Thursday, December 5, 2019

Fiscal and Monetary Policy in United States †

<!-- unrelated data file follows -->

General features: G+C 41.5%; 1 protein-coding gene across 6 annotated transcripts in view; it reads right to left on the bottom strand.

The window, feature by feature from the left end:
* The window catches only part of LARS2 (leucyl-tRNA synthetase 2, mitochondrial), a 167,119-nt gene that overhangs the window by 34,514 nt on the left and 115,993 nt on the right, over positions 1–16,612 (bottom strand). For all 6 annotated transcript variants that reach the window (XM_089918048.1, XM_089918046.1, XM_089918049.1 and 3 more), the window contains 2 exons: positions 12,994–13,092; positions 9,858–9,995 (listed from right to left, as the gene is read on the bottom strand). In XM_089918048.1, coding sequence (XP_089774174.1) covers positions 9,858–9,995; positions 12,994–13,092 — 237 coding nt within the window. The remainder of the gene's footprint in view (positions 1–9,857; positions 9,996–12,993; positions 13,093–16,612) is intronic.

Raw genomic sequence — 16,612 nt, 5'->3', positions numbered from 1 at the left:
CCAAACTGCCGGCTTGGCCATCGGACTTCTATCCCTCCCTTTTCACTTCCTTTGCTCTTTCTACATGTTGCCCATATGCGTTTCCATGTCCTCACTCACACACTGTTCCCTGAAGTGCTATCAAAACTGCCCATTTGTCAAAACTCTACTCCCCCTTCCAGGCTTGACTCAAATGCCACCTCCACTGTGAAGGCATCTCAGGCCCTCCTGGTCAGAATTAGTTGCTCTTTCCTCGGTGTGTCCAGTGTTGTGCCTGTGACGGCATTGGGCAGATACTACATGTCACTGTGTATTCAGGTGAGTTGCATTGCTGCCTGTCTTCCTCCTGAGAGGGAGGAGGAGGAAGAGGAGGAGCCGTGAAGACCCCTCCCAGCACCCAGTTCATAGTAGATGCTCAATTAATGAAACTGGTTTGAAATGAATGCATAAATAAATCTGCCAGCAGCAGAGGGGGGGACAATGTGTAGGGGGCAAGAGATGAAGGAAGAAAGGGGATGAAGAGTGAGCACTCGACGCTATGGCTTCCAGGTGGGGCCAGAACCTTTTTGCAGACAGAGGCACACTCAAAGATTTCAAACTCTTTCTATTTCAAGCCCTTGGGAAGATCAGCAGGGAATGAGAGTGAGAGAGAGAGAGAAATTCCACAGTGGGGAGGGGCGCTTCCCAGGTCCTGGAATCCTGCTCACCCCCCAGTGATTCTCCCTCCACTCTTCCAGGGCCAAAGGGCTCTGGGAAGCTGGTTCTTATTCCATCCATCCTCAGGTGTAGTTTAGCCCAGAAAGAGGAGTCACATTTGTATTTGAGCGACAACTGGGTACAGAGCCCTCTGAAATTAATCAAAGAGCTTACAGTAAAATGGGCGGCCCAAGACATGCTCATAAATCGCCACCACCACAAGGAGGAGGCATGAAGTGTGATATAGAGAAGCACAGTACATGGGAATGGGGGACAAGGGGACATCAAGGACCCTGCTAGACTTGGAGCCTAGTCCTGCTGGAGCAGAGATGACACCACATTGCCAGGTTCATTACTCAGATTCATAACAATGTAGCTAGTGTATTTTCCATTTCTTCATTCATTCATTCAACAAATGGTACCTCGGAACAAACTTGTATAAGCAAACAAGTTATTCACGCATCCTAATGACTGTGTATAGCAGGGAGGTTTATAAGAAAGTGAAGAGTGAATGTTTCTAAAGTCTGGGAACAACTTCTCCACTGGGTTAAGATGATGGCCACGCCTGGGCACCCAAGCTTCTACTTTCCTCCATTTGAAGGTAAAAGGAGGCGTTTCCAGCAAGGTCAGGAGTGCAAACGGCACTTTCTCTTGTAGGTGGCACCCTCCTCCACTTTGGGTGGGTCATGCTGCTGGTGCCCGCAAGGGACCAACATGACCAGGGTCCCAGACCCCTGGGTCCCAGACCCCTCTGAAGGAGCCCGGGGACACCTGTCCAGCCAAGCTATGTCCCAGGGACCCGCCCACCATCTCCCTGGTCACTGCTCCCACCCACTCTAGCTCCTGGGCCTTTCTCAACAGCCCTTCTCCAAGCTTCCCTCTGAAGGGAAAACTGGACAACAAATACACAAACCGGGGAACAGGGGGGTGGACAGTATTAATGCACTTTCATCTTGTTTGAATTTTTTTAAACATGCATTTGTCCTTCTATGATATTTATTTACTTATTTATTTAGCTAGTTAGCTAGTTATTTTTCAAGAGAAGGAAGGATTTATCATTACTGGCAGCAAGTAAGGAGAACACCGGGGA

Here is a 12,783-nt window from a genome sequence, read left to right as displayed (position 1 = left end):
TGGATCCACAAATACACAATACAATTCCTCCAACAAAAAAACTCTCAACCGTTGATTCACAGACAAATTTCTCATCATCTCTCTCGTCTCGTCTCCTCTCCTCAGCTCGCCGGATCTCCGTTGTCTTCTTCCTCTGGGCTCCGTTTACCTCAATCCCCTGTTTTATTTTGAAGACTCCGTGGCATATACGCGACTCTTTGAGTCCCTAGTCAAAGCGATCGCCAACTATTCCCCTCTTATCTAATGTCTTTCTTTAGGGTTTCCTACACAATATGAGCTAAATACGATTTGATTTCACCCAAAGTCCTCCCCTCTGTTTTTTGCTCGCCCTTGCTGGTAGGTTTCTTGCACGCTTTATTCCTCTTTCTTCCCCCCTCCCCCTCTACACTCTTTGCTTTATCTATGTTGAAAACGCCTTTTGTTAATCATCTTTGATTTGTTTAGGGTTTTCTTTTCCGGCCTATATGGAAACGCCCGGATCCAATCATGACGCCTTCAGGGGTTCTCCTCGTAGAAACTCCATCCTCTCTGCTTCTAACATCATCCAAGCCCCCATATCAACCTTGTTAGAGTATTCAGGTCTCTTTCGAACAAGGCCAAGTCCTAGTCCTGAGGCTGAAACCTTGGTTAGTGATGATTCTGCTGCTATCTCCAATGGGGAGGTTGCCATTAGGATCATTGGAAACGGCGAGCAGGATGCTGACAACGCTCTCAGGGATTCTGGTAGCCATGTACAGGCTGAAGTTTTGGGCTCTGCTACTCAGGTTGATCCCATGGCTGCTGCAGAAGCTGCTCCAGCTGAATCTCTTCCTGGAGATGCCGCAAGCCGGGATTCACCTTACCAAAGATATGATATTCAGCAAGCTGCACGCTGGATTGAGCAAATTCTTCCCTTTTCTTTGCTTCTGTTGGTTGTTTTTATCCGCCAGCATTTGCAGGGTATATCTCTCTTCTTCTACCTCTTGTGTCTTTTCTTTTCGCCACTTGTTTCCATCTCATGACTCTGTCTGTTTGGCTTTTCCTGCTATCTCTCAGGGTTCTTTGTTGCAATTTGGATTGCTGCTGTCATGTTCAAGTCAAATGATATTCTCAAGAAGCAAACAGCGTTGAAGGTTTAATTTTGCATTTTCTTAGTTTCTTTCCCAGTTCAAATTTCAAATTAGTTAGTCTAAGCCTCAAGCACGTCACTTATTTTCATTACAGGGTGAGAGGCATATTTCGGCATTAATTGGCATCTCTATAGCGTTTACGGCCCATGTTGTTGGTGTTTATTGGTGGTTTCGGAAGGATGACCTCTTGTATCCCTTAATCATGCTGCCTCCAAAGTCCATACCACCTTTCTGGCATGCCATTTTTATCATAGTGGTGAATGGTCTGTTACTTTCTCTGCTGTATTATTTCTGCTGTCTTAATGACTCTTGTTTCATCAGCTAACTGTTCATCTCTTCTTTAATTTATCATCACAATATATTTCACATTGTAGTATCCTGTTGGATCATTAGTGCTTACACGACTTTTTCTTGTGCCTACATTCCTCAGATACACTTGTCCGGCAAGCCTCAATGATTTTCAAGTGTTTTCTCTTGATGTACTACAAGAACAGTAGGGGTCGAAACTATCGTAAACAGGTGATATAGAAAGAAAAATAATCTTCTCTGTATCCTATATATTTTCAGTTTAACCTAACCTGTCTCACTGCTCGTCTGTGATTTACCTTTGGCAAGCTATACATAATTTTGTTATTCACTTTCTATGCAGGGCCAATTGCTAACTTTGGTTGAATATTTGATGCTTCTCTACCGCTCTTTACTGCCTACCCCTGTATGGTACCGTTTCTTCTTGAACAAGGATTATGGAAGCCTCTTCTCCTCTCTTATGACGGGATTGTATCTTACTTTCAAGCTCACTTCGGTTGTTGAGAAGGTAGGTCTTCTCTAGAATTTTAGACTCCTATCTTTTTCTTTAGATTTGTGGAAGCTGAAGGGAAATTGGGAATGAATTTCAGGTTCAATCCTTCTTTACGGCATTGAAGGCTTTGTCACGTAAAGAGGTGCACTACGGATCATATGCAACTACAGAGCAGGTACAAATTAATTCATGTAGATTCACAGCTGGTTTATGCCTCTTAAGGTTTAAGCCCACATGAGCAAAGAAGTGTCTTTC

Question: Discuss about the Fiscal and Monetary Policy in United States. Answer: Fiscal and Monetary Policy in United States In government role in United States in fostering growth of the nation extends beyond its regulatory role in specific industries. US government has the objective to maintain overall economic pace, achieve goal of a high employment level, and stabilize prices. The two main instrument used for achieving these goals are fiscal policy and monetary policy. The fiscal policy is used to determine the level of government expenditure and taxation (Aghion, Hemous Kharroubi, 2014). Monetary policy on the other hand stabilize prices and inflation level by controlling the money supply. In the history of American economic policy, the regulation evolved using the through a combination of monetary and fiscal policy. Fiscal Policy Fiscal policy is the changes in government expenditure and taxes to stimulate the economy. Prior to great depression. The government the believed in the free market lasses-faire and tried not to intervene in the economic activity hoping to maintain a balanced budget. The present status of fiscal policy of US is determined as a police response of Great recession. In response to the recession, government realizes need for expanding transfer payment (Pereira Lopes, 2014). The fiscal expansion undertaken during this period initially leads to unprecedented deficit. The demographic trend and stretch of social security for points to a sustained increase in transfer and increases the possibility of fiscal deficit in the future. The following figures show the some key variables of federal budget of US such as outlays, revenues deficit and debt holding of the public as a percentage of Gross Domestic Product. The figures shows the ten-year budget forces as projected by the Congressional Budget Office. Before the great recession, average government revenue was 17.5 percent of GDP. Two consecutive recessions in US one in December 2007 and other in June 2009 made Federal government to design tax policy that decreased tax revenue significantly. In 2013, government has made a permanent cut in the tax rate that has reversed for some of the high-income earners. This has helped to bring the level of revenue to the normal level (Mbanga Darrat, 2016). Based on the estimate the expected average 18.1 percent in the next decade. In US on an average expenditure exceeds the revenues. The gap between revenue and expenditure are explained by the debt payment. The downward trajectory of government outlays in 1990s has reversed in 2000. After the great recession, there was a big surge in the outlays in approaching towards 24.4 percent of GDP during 2009. The decline in revenue and increase in government expenditure to boost the economy raises government outlays leading to high deficit. The government provides tax relief to the taxpayers in terms of reduction in the payroll and income tax. The decrease in the income tax as proportionate to GDP is due to the bracket creep. The discretionary expenditure and outlays for defense are projected to contract to stimulate productive investment. Government maintains is mandatory expenditures such as those for health care and social security. The health care and security would average 11.3 percent of GDP. The US government to escape the economy from shocks of the financial crisis increases fiscal expenses and largely absorb the deficits. If the projected tax revenue from income tax does not met the expectation then there are possibility lower interest rate gain to be cut out with revenue losses. Monetary Policy in US With growing importance on budget outlays the federal Reserves has shifted its attention towards the monetary policy. Monetary policy in the United State is designed by the Federal Reserve System and is reluctant to the agency of government. Commercial banks are abide by the Federal law while state ownership banks have optional membership. The main objective of the monetary policy is to control the money supply in the economy. To control the credit and money supply in US economy Federal Reserve uses three main tools. Open market operation is the most important tool that is conducted with transaction of government securities (Odell, 2014). In times of recession, it is needed to increase the supply of money. For this Fed buys securities from business, banks and individual to inject money in the economy. Government purchases securities in exchange of checks which when deposited in the banks creates new cash reserves. A part of these reserves banks lend and use for investment result in a n increase money circulation. When Fed wishes to contract the economy and a reduced money supply then it sells existing securities to the economic agents and absorb the reserves. A second tool for Fed money supply control is the specification for taking deposits that the institution need to be keep aside either in the form of currency in values or as regional reserve deposits. When Fed raises the limit of this, withhold money banks left with lower deposits to lend out and thereby helps to expand economy. The lowering of the deposit limit increases the money supply by raising more funds available to banks. Here, banks more often lend money each other to fulfill their reserve requirement (Crdia et al., 2015). During this time the decision regarding tight or lose monetary policy depends on the rate at which the money lends called the federal funds rate. Discount rate is the third determinant of money supply. The discount rate is the interest rate that commercial banks have to pay for f unds borrowed from the Reserve Bank. An increase in the discount rate discourages borrowing by raising the cost of borrowing while a decrease in the discount rate encourages borrowing. This is how discount rate alters the loanable funds for banks. These tools of Federal Reserve allows expansion and contraction of credit supply. The availability of money supply determines the interest rate and investment. However, there are factors that often complicate Fed ability of implement monetary policy (Lombardi Zhu, 2014). There are different forms of money and it becomes unclear about which one to target. Today, the importance upon the monetary policy and reduced role of fiscal policy reflect both economic and political realities. References Aghion, P., Hemous, D., Kharroubi, E. (2014). Cyclical fiscal policy, credit constraints, and industry growth.Journal of Monetary Economics,62, 41-58. Crdia, V., Ferrero, A., Ng, G. C., Tambalotti, A. (2015). Has US monetary policy tracked the efficient interest rate?.Journal of Monetary Economics,70, 72-83. Lombardi, M. J., Zhu, F. (2014). A shadow policy rate to calibrate US monetary policy at the zero lower bound. Martin, F. (2017).U.S. Fiscal Policy: Reality and Outlook. Retrieved 22 November 2017, from Mbanga, C. L., Darrat, A. F. (2016). Fiscal policy and the US stock market.Review of Quantitative Finance and Accounting,47(4), 987-1002. Odell, J. S. (2014).US international monetary policy: Markets, power, and ideas as sources of change. Princeton University Press. Pereira, M. C., Lopes, A. S. (2014). Time-varying fiscal policy in the US.Studies in Nonlinear Dynamics Econometrics,18(2), 157-184.